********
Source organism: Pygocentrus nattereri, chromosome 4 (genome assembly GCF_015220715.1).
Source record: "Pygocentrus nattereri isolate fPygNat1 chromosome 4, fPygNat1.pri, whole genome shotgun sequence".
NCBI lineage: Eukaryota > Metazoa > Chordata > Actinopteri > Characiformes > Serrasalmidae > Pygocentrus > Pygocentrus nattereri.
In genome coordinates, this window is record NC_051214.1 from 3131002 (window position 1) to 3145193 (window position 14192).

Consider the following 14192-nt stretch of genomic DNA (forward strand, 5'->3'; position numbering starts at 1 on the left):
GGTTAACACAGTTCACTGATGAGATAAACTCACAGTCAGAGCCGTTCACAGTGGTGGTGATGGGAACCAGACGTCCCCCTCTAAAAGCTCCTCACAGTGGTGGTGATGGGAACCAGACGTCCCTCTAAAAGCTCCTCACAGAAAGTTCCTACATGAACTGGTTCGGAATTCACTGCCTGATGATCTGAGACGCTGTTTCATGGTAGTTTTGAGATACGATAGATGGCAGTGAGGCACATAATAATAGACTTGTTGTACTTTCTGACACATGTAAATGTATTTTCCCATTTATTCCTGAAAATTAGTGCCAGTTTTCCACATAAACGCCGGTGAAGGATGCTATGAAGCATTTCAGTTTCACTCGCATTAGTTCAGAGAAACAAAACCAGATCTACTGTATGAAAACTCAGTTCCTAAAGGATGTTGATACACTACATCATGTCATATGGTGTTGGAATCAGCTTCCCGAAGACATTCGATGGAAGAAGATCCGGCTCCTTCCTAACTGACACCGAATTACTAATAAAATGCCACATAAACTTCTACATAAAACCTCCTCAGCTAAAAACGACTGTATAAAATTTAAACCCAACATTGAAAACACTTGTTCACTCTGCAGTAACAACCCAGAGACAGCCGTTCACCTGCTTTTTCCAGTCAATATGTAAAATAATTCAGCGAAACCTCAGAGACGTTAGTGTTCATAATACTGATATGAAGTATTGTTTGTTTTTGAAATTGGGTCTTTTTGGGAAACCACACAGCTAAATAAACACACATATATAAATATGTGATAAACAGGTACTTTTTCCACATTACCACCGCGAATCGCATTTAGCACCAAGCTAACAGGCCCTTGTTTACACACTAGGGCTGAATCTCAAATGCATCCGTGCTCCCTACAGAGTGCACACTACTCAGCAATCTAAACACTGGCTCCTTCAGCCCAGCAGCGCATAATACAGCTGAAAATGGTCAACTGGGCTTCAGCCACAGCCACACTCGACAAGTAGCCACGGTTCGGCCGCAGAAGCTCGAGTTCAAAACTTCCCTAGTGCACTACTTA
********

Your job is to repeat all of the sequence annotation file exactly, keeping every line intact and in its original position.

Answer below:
Source organism: Pygocentrus nattereri, chromosome 4 (genome assembly GCF_015220715.1).
Source record: "Pygocentrus nattereri isolate fPygNat1 chromosome 4, fPygNat1.pri, whole genome shotgun sequence".
NCBI lineage: Eukaryota > Metazoa > Chordata > Actinopteri > Characiformes > Serrasalmidae > Pygocentrus > Pygocentrus nattereri.
In genome coordinates, this window is record NC_051214.1 from 3131002 (window position 1) to 3145193 (window position 14192).

Consider the following 14192-nt stretch of genomic DNA (forward strand, 5'->3'; position numbering starts at 1 on the left):
GGTTAACACAGTTCACTGATGAGATAAACTCACAGTCAGAGCCGTTCACAGTGGTGGTGATGGGAACCAGACGTCCCCCTCTAAAAGCTCCTCACAGTGGTGGTGATGGGAACCAGACGTCCCTCTAAAAGCTCCTCACAGAAAGTTCCTACATGAACTGGTTCGGAATTCACTGCCTGATGATCTGAGACGCTGTTTCATGGTAGTTTTGAGATACGATAGATGGCAGTGAGGCACATAATAATAGACTTGTTGTACTTTCTGACACATGTAAATGTATTTTCCCATTTATTCCTGAAAATTAGTGCCAGTTTTCCACATAAACGCCGGTGAAGGATGCTATGAAGCATTTCAGTTTCACTCGCATTAGTTCAGAGAAACAAAACCAGATCTACTGTATGAAAACTCAGTTCCTAAAGGATGTTGATACACTACATCATGTCATATGGTGTTGGAATCAGCTTCCCGAAGACATTCGATGGAAGAAGATCCGGCTCCTTCCTAACTGACACCGAATTACTAATAAAATGCCACATAAACTTCTACATAAAACCTCCTCAGCTAAAAACGACTGTATAAAATTTAAACCCAACATTGAAAACACTTGTTCACTCTGCAGTAACAACCCAGAGACAGCCGTTCACCTGCTTTTTCCAGTCAATATGTAAAATAATTCAGCGAAACCTCAGAGACGTTAGTGTTCATAATACTGATATGAAGTATTGTTTGTTTTTGAAATTGGGTCTTTTTGGGAAACCACACAGCTAAATAAACACACATATATAAATATGTGATAAACAGGTACTTTTTCCACATTACCACCGCGAATCGCATTTAGCACCAAGCTAACAGGCCCTTGTTTACACACTAGGGCTGAATCTCAAATGCATCCGTGCTCCCTACAGAGTGCACACTACTCAGCAATCTAAACACTGGCTCCTTCAGCCCAGCAGCGCATAATACAGCTGAAAATGGTCAACTGGGCTTCAGCCACAGCCACACTCGACAAGTAGCCACGGTTCGGCCGCAGAAGCTCGAGTTCAAAACTTCCCTAGTGCACTACTTA